Certainly sounds like the work of Judge Doom to me.
The looong delayed release of Walt Disney's Legends of Imagineering and the Genesis of the Disney Theme Park by Jeff Kurtti and Bruce Gordon seems to be over. According to Amazon.com (do your research on the net, but make sure to buy locally!), the book is scheduled to hit bookshelves on July 15. For a brief article on the book and its many delays, check out this Jim Hill article from Sept. '07.
Monday, May 19, 2008
From the official press release:
The Glyph Comics Awards recognize the best in comics made by, for, and about people of color from the preceding calendar year. While it is not exclusive to black creators, it does strive to honor those who have made the greatest contributions to the comics medium in terms of both critical and commercial impact. By doing so, the goal is to encourage more diverse and high quality work across the board and to inspire new creators to add their voices to the field.
The winners of the 2008 Glyph Comics Awards were announced in a ceremony at the East Coast Black Age of Comics Convention on Friday, May 16. The winners are:
Story of the Year
Sentences: The Life of MF Grimm; Percy Carey, writer, Ronald Wimberly, artist
James Sturm, Satchel Paige: Striking Out Jim Crow
Kyle Baker, Nat Turner: Revolution
Best Male Character
Emmet Wilson, Satchel Paige: Striking Out Jim Crow; co-created by James Sturm, writer, and Rich Tommaso, artist
Best Female Character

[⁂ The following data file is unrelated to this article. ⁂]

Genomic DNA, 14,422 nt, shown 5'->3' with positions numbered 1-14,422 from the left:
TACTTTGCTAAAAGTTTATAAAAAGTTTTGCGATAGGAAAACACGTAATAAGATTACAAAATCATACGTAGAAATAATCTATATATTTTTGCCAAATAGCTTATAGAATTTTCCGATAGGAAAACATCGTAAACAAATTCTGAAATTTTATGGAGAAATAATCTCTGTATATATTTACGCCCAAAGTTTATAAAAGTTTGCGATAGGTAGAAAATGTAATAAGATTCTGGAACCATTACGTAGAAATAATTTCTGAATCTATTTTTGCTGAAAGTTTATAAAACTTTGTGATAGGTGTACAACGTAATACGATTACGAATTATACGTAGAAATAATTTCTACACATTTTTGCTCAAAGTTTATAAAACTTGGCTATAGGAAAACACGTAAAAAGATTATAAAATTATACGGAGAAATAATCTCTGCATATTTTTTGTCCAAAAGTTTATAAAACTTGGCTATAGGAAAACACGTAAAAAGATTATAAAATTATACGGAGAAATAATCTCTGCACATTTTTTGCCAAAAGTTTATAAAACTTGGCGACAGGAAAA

Amanda Waller, Checkmate; Greg Rucka, writer, Joe Bennett & Jack Jadson, artists
Rising Star Award
Marguerite Abouet, Aya
Best Reprint Publication
Aya, Drawn & Quarterly; Chris Oliveros, publisher, Helge Dascher, translator
Sentences: The Life of MF Grimm; Ronald Wimberly, illustrator
Best Comic Strip
The K Chronicles; Keith Knight, story and art
Fan Award for Best Comic
Fantastic Four: The New Fantastic Four; Dwayne McDuffie, writer, Paul Pelletier & Rick Magyar, artists
The Space Review laments the loss of their childhood hero, asking Where Are You Tom Swift? This tidbit of kids' lit nostalgia runs deep in me, too -- only my teen adventurers of choice were always Soup and Trixie Belden.
Spring ushers in more than just raging hormones and hay fever. It also brings with it a tidal wave of 'Beach Books' articles. The Star Herald delivers the first of the season (and it includes a list!).
NPR has an audio piece on first time authors using the net to push their books. Warning: Listening to it will cost you 5 minutes and 11 seconds that you should've spent re-writing that opening paragraph for the 100th time.
Would someone please write a virus to disable Amazon.com? I speak on behalf of every brick and mortar bookstore in the world when I say that you would be handsomely paid in free bookmarks and tepid, no-name coffee. To read the online behemoth's newest plans for worldwide domination through print on demand services, head on over to Forbes.com.
Posted by Inkwell Bookstore at 10:03 AM